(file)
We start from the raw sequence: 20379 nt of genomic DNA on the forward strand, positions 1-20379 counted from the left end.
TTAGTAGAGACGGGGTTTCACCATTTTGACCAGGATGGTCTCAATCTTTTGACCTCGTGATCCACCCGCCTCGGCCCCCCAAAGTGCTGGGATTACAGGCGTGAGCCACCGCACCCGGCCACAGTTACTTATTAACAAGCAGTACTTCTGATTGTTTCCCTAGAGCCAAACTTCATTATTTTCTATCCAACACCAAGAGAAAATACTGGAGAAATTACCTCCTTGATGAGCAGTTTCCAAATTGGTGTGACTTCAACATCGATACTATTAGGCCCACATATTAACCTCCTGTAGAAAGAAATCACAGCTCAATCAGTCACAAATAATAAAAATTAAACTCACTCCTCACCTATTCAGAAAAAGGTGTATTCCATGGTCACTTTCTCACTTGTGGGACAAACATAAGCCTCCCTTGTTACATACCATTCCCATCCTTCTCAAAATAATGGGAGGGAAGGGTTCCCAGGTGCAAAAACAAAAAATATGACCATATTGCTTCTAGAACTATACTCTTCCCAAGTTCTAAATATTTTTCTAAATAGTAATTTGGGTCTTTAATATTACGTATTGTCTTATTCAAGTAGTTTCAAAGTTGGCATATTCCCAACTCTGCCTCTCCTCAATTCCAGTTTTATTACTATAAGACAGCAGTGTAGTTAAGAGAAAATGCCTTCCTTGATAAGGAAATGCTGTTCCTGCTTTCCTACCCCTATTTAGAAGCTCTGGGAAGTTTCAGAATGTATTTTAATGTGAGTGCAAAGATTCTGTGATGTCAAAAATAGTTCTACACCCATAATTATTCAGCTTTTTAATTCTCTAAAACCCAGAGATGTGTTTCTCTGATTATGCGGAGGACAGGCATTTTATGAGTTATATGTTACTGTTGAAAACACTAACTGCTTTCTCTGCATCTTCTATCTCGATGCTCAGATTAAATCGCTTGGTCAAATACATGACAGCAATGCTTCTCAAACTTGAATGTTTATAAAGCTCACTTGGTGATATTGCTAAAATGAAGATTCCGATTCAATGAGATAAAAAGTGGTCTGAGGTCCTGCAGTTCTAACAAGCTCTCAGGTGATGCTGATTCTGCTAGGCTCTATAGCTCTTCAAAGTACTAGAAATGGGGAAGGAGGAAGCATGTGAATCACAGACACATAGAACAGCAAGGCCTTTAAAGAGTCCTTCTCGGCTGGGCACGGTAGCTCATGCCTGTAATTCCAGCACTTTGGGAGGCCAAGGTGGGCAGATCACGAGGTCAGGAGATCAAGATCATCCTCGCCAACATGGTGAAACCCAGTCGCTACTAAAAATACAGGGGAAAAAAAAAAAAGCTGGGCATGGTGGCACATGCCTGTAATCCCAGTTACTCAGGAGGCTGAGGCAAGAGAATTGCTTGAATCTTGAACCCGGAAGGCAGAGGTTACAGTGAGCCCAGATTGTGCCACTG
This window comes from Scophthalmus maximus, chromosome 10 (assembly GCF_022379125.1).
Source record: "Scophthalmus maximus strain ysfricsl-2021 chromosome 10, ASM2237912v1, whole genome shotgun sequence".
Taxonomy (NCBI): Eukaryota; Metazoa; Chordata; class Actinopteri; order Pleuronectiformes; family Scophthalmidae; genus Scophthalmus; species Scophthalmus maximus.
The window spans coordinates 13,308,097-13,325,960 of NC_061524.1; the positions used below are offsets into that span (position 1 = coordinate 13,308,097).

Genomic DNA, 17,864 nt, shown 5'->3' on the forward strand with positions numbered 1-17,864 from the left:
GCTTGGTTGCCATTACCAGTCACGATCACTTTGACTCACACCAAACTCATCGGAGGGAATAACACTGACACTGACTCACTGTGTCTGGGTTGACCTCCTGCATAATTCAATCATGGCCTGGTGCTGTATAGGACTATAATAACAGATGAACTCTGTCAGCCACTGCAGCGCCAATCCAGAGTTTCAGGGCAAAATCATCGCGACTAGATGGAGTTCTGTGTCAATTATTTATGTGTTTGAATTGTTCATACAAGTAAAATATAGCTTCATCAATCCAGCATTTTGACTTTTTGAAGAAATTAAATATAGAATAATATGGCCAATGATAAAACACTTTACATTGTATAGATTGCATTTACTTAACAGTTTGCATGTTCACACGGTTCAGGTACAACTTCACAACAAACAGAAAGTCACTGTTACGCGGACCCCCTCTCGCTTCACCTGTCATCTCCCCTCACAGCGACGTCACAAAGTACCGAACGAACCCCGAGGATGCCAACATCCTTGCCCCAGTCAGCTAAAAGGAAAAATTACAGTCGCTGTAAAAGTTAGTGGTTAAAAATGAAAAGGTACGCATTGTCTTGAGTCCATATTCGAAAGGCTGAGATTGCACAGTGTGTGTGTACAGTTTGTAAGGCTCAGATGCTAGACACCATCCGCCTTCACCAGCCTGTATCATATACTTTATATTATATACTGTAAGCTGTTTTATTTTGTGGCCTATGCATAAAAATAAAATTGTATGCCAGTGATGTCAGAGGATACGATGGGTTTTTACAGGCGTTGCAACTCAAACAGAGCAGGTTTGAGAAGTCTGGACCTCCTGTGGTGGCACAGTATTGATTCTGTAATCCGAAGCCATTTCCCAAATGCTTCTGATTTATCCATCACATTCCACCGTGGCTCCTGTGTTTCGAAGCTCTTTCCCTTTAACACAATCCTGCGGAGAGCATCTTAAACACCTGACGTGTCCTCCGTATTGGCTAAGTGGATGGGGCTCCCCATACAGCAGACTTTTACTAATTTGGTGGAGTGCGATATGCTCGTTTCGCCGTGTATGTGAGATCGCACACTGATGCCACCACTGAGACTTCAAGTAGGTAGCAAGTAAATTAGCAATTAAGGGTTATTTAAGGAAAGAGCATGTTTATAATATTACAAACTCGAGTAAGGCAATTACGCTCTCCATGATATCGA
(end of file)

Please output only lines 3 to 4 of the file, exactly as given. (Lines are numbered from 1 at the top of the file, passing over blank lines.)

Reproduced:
This window comes from Scophthalmus maximus, chromosome 10 (assembly GCF_022379125.1).
Source record: "Scophthalmus maximus strain ysfricsl-2021 chromosome 10, ASM2237912v1, whole genome shotgun sequence".